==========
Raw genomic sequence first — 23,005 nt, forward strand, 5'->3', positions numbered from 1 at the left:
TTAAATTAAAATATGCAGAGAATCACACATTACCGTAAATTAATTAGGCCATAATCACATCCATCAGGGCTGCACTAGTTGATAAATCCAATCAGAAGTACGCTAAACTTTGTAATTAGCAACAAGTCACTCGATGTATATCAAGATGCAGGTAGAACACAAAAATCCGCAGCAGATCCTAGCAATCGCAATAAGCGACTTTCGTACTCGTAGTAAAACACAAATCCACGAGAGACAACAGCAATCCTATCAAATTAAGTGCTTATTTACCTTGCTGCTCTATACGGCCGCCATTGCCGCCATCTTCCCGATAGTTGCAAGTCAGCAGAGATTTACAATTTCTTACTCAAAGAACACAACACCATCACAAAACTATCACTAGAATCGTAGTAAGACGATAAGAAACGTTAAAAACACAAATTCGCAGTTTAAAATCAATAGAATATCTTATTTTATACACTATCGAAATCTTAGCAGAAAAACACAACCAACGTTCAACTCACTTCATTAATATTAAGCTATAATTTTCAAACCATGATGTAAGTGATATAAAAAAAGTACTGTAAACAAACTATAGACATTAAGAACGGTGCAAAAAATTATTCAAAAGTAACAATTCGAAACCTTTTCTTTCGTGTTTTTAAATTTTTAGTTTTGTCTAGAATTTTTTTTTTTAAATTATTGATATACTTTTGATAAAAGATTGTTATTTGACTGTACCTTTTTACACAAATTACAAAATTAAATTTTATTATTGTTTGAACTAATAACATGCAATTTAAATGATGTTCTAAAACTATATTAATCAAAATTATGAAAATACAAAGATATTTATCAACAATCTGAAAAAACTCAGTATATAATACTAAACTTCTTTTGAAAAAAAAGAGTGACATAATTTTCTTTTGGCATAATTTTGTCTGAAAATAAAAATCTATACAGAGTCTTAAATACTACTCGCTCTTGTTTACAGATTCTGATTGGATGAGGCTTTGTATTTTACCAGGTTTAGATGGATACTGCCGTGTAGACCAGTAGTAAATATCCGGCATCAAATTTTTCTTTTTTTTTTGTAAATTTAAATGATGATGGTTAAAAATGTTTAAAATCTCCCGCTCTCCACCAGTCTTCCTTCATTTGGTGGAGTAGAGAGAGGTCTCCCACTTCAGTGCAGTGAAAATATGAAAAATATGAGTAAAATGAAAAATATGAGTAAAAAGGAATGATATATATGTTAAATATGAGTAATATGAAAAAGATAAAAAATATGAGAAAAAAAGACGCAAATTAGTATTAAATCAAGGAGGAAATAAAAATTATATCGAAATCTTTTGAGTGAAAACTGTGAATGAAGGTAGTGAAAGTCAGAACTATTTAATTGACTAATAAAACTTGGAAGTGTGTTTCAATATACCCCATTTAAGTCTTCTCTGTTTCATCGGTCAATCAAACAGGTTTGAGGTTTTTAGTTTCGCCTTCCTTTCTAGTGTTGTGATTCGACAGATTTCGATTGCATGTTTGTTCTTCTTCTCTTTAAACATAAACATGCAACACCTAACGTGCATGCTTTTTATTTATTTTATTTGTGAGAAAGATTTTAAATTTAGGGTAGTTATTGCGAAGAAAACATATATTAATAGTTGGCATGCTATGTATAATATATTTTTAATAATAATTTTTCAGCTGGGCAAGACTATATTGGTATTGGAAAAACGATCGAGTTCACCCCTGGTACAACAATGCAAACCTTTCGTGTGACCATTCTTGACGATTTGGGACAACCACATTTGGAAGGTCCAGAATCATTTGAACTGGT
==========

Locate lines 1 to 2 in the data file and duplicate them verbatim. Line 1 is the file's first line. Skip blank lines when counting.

Raw genomic sequence first — 23,005 nt, forward strand, 5'->3', positions numbered from 1 at the left:
TTAAATTAAAATATGCAGAGAATCACACATTACCGTAAATTAATTAGGCCATAATCACATCCATCAGGGCTGCACTAGTTGATAAATCCAATCAGAAGTACGCTAAACTTTGTAATTAGCAACAAGTCACTCGATGTATATCAAGATGCAGGTAGAACACAAAAATCCGCAGCAGATCCTAGCAATCGCAATAAGCGACTTTCGTACTCGTAGTAAAACACAAATCCACGAGAGACAACAGCAATCCTATCAAATTAAGTGCTTATTTACCTTGCTGCTCTATACGGCCGCCATTGCCGCCATCTTCCCGATAGTTGCAAGTCAGCAGAGATTTACAATTTCTTACTCAAAGAACACAACACCATCACAAAACTATCACTAGAATCGTAGTAAGACGATAAGAAACGTTAAAAACACAAATTCGCAGTTTAAAATCAATAGAATATCTTATTTTATACACTATCGAAATCTTAGCAGAAAAACACAACCAACGTTCAACTCACTTCATTAATATTAAGCTATAATTTTCAAACCATGATGTAAGTGATATAAAAAAAGTACTGTAAACAAACTATAGACATTAAGAACGGTGCAAAAAATTATTCAAAAGTAACAATTCGAAACCTTTTCTTTCGTGTTTTTAAATTTTTAGTTTTGTCTAGAATTTTTTTTTTTAAATTATTGATATACTTTTGATAAAAGATTGTTATTTGACTGTACCTTTTTACACAAATTACAAAATTAAATTTTATTATTGTTTGAACTAATAACATGCAATTTAAATGATGTTCTAAAACTATATTAATCAAAATTATGAAAATACAAAGATATTTATCAACAATCTGAAAAAACTCAGTATATAATACTAAACTTCTTTTGAAAAAAAAGAGTGACATAATTTTCTTTTGGCATAATTTTGTCTGAAAATAAAAATCTATACAGAGTCTTAAATACTACTCGCTCTTGTTTACAGATTCTGATTGGATGAGGCTTTGTATTTTACCAGGTTTAGATGGATACTGCCGTGTAGACCAGTAGTAAATATCCGGCATCAAATTTTTCTTTTTTTTTTGTAAATTTAAATGATGATGGTTAAAAATGTTTAAAATCTCCCGCTCTCCACCAGTCTTCCTTCATTTGGTGGAGTAGAGAGAGGTCTCCCACTTCAGTGCAGTGAAAATATGAAAAATATGAGTAAAATGAAAAATATGAGTAAAAAGGAATGATATATATGTTAAATATGAGTAATATGAAAAAGATAAAAAATATGAGAAAAAAAGACGCAAATTAGTATTAAATCAAGGAGGAAATAAAAATTATATCGAAATCTTTTGAGTGAAAACTGTGAATGAAGGTAGTGAAAGTCAGAACTATTTAATTGACTAATAAAACTTGGAAGTGTGTTTCAATATACCCCATTTAAGTCTTCTCTGTTTCATCGGTCAATCAAACAGGTTTGAGGTTTTTAGTTTCGCCTTCCTTTCTAGTGTTGTGATTCGACAGATTTCGATTGCATGTTTGTTCTTCTTCTCTTTAAACATAAACATGCAACACCTAACGTGCATGCTTTTTATTTATTTTATTTGTGAGAAAGATTTTAAATTTAGGGTAGTTATTGCGAAGAAAACATATATTAATAGTTGGCATGCTATGTATAATATATTTTTAATAATAATTTTTCAGCTGGGCAAGACTATATTGGTATTGGAAAAACGATCGAGTTCACCCCTGGTACAACAATGCAAACCTTTCGTGTGACCATTCTTGACGATTTGGGACAACCACATTTGGAAGGTCCAGAATCATTTGAACTGGT